My family has never been the type to eat dinner together around the kitchen table. Typically, whenever meals were ready, we would each grab our own plates and head our separate ways. That being said, it was nice to have a reason to actually sit down with each other, not only to eat a nice meal, but also to delve into the meaning and importance of citizenship in today’s society.
We had a diverse group at the table. My parents, Angela and Brian, are both extremely conservative Baptists who have never attended college and who have lived in Louisville all of their lives. My brother is currently a freshman at the local community college. My sister and her boyfriend, on the other hand, are both currently in high school; Amber goes to the local public school, while Mitchell goes to a local private school. Also, at the table, was my sister’s friend Megan. I had never met Megan before and she differed from my family in a lot of ways. She is originally from Pennsylvania but recently moved to Louisville. She considers herself a Democrat and a devout Catholic who loves to travel the world. Everyone offered a lot to the conversation and we had a wide array of opinions at the table.
The first question I asked was, “Beyond voting, paying taxes, and following laws, what does citizenship mean to you?” My mom mentioned that patriotism was a big thing for her. In her opinion, being a citizen in the United States was something that you should be proud of and that you should show. I had never really considered this as a “duty” associated with citizenship. Other answers to the question seemed to focus around freedom. To many individuals at the table, being a U.S. citizen meant that you get necessary and important freedoms, such as freedom of speech and freedom to own a gun.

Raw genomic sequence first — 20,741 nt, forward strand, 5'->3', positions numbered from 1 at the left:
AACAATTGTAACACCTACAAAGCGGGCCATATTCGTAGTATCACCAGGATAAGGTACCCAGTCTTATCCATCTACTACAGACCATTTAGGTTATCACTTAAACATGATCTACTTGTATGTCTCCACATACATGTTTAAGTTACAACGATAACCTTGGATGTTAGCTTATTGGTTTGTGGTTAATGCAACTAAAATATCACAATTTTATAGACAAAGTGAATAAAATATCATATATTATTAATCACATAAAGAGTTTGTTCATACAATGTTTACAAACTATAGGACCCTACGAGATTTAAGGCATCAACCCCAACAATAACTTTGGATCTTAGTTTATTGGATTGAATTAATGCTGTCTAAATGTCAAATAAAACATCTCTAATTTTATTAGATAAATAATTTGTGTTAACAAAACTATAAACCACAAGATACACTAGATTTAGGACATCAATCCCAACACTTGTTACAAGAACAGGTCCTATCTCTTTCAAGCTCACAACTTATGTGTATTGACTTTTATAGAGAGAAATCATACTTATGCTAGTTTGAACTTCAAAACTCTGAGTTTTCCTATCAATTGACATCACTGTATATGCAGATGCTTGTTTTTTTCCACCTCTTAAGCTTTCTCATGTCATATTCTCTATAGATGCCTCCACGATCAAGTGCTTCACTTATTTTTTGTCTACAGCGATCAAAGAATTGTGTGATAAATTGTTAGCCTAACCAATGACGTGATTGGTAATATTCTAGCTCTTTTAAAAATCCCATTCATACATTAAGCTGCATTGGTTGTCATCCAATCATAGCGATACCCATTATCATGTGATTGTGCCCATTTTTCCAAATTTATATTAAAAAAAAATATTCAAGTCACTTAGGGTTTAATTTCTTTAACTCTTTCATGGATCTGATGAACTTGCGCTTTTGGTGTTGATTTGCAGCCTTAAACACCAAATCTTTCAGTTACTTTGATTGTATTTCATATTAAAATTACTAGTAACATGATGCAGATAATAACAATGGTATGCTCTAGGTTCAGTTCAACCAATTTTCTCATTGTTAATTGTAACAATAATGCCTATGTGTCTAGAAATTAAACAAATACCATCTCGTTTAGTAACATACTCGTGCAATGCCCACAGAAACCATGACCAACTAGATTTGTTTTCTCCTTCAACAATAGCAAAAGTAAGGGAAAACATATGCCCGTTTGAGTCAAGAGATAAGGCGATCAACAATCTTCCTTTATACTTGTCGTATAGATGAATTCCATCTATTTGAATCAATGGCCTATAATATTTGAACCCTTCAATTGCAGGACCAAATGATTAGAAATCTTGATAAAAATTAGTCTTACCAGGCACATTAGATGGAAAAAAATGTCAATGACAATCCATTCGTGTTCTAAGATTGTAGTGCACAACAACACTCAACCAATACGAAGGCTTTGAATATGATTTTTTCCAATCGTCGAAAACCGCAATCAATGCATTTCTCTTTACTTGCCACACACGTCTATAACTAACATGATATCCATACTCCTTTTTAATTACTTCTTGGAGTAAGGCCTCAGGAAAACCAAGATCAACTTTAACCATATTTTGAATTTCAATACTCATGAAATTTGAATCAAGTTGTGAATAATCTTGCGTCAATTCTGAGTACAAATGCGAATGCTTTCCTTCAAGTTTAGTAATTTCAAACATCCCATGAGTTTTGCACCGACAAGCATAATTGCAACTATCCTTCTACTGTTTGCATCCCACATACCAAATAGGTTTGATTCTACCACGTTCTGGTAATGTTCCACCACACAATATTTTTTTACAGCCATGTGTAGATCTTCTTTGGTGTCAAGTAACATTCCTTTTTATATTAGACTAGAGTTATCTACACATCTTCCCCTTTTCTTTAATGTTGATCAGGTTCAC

Something interesting that also came up during the dinner was the topic of homelessness. Megan mentioned that she recently read an article that talked about how homeless people in bigger cities can now register for specific cards that allow them to get donations from people put on their card. That way if, for example, someone doesn’t have cash on them, they can still help out the homeless by sending them money to their card. Some of us at the table thought that this was good news because it meant that it was easier to be kind and help people out. Others found it disturbing because it meant that it was now easier for homeless people to not attempt to find a job because they could get donations easier. This relates to what we talked in class about how sometimes people get too reliant on aid systems and structures that they don’t attempt to get out of their situation.
The topic of kindness and whether we have a duty to help others out was also brought up. My dad agreed that we do in fact have a duty to be kind to others. He mentioned that kindness is sometimes hard to find in the world but it’s definitely still out there. My mom agreed with him, though to a lesser extent. She believed that there were only certain situations where we needed to help someone out and that it was not necessarily always our duty. Megan on the other hand, said that she did not feel that we had any obligations to anyone else. She believed that people can typically fend for themselves. This was interesting to hear because it definitely counterbalanced the southern hospitality nature that my family and people in my area have.
In conclusion, I think that everyone at the table would agree that the Kentucky kitchen Table project was an enriching experience for all of us. Even my sister and her boyfriend agreed that, although they didn’t feel experienced enough to talk about some of the issues and topics, they learned a lot from hearing us discuss them. My family, as well as Megan and Mitchell, mentioned that the only time they really had dinner together with their families was on holidays. They all agreed that they’d like to change that and make it a daily thing because they felt it brings everyone closer. Personally, I couldn’t agree more.